Krugman's Obama Would be Like 'Franklin Delano'
But what is clear is the direction liberal New York Times columnist Paul Krugman wants Obama to take: toward an FDR expansion of government. Within days of Obama’s electoral victory Krugman wrote a column titled: “Franklin Delano Obama.”
Although he has no official advisory role, Krugman himself has said he will be influential in shaping policy. In a Dec. 6 interview, Krugman said “I probably can have as much influence, as say on the shape of this upcoming economic stimulus package from where I am as I could if I were, you know, the third-ranking member of the Obama economics team.”
Krugman even wrote a 3,000-plus word letter to President Obama telling him what he “must do” in the pages of Rolling Stone magazine Jan. 14. In it, Krugman urged Obama to temporarily “nationalize” banks, ignore budget deficits, and calculated that roughly $800 billion of government spending would be needed:
“You probably have to spend $800 billion a year to achieve a full economic recovery. Anything less than $500 billion a year will be much too little to produce an economic turnaround,” Krugman said. That was a $200 billion increase from Krugman’s own Nov. 14 “back-of-the-envelope” calculation of how “huge” the package should be.
In November, Krugman wondered if Obama’s people would “dare” to propose a package of that scale ($600 billion). Obama’s $775 billion proposal topped that. Yet the columnist recently criticized the current House Democrats’ stimulus proposal of $825 billion as not being enough to save the economy. He hasn’t said how much higher the stimulus package should be.
Don Luskin, chief investment officer for Trend Macrolytics LLC, is a vocal critic of Krugman who has called him “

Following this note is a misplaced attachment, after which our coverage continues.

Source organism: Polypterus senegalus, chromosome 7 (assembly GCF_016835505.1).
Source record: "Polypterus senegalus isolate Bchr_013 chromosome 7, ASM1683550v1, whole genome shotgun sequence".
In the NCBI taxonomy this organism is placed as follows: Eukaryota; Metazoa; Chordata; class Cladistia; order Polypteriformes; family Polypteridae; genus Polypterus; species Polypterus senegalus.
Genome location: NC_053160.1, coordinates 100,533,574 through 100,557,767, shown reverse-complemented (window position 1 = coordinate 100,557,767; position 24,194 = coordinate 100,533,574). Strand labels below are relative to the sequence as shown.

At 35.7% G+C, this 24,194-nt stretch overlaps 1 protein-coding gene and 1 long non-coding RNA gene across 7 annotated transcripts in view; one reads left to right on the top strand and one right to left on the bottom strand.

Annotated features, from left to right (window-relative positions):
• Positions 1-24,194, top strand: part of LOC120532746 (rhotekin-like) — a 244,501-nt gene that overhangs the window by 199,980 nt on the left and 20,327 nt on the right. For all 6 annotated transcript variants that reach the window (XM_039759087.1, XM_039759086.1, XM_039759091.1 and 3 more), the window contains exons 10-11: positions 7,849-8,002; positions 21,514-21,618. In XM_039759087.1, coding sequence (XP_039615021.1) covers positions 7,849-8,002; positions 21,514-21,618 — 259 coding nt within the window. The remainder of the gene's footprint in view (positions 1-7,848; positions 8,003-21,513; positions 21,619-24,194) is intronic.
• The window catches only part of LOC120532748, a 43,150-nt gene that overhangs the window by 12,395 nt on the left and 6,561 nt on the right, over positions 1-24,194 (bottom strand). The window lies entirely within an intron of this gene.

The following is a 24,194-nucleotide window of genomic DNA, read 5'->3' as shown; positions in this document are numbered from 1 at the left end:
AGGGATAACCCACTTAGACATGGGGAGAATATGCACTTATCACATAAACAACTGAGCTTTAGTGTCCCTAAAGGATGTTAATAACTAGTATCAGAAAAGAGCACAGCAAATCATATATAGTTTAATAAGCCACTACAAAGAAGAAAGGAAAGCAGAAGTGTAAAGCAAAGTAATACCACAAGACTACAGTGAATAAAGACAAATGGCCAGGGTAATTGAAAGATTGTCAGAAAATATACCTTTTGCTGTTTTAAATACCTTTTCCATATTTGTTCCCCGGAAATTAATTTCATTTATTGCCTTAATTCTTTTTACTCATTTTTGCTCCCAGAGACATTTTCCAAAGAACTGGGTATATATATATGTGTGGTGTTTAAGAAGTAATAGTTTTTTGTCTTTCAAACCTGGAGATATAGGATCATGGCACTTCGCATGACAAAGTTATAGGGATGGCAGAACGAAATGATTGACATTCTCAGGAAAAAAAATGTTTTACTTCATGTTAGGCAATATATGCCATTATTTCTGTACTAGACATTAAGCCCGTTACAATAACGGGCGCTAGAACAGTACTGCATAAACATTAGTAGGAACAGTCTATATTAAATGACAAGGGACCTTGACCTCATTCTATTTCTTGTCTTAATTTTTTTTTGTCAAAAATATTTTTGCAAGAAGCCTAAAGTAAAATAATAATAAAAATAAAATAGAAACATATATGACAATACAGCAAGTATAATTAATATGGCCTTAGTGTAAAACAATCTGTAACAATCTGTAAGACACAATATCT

BMI sent questions to Krugman but had not received a response by the time this story was published.
Proponent of ‘Good [Big] Government’
Krugman is a well-known twice weekly columnist for The New York Times and a Nobel Prize winner. He’s also an unabashed liberal who has adamantly opposed tax cuts, advocated “guaranteed” health care for all, and avid proponent of a new New Deal.
In his book, “Conscience of a Liberal,” Krugman wrote that the new [Democrat] majority should “pursue and unabashedly liberal program of expanding the social safety net and reducing inequality – a new New Deal. The starting point for that program, the twenty-first century equivalent of Social Security, should be universal health care, something every other advanced country already has.”
Since Election Day 2008, nearly half of Krugman’s Times columns – 8 out of 17 – have mentioned the New Deal architect and 7 of those also mentioned Obama. On top of that Krugman has devoted three columns just in January to promoting an enormous New Deal-esque stimulus package without referencing FDR. As Krugman said in his Nov. 10 Times column, “Everything old is New Deal again. Reagan is out. FDR is in.”
According to Krugman’s Dec. 26 column, titled “Barack Be Good,” Obama needs to be a “goo-goo” or a “good-government” type like FDR, who expanded government in order to rescue the economy from the throes of the Depression. Krugman denigrated economists such as Lee E. Ohanian of UCLA Department of Economics, who found that FDR’s New Deal policies actually prolonged and worsened the Great Depression by seven years.
Krugman blasted economists like Ohanian, saying on Nov. 10 “there’s a whole intellectual industry, mainly operating out of right-wing think tanks, devoted to propagating the idea that F.D.R. actually made the Depression worse.” Who knew that UCLA was a bastion of “right-wing” thought?